...or you could get better at lighting not editing, or you could get better at technical details and not editing, or you could get better at catching the right moment and not editing.
The point is all of those things are a part of photography. there are plenty of photo editing techniques other than HDR that, after being applied to photos you would claim "not photos, but digital works of art". How about excessive gaussian blur to enhance the subject focus, or piles upon piles of layers upon layers to make something look better than it actually did or cloning out nuisances? Every method of photoshop or darkroom techniques is a manipulation of reality.
You think Mr. Ansel Adams just printed straight from the negatives?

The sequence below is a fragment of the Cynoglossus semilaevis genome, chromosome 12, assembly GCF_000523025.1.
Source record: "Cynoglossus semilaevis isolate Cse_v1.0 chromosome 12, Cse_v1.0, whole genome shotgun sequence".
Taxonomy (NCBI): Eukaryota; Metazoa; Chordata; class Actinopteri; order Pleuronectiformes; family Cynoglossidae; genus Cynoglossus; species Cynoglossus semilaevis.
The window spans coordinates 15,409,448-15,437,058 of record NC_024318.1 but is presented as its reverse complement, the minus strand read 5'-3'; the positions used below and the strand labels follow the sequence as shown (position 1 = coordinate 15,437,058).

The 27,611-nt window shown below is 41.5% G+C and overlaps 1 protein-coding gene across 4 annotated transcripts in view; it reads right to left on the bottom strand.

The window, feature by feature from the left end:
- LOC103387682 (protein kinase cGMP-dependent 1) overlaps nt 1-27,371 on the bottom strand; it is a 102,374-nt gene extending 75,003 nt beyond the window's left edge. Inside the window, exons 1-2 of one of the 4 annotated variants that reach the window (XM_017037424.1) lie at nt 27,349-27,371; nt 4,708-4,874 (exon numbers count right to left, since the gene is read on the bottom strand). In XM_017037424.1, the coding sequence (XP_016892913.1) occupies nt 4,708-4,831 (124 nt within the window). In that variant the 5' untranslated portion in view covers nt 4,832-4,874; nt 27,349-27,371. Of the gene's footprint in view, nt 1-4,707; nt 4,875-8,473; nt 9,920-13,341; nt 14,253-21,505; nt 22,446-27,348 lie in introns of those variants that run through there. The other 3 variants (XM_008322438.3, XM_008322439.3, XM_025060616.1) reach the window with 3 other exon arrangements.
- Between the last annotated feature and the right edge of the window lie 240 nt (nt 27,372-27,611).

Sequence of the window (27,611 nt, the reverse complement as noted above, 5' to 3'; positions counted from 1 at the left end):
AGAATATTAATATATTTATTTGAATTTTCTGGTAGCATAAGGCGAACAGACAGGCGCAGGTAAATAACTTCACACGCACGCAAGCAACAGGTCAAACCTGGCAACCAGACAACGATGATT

"Dodging and burning are steps to take care of mistakes God made in establishing tonal relationships!"
So yea, HDR is a flashy and extravagant editing process that is now readily available to any noob with a point and shoot. Just don't get all fussy if more people end up looking at someone's HDR photos than a traditional dynamic range photo and then blame it solely on the fact that they are HDR. That is never the only reason people would look at or like a particular photo. It is the feeling you get overall.
So when I'm looking through photos to finalize, some of them look great out of the camera and others I would love to enhance. I want the viewer to get the same "eye-opening, extended dynamic range and unreal" feeling that I had when I took the picture originally.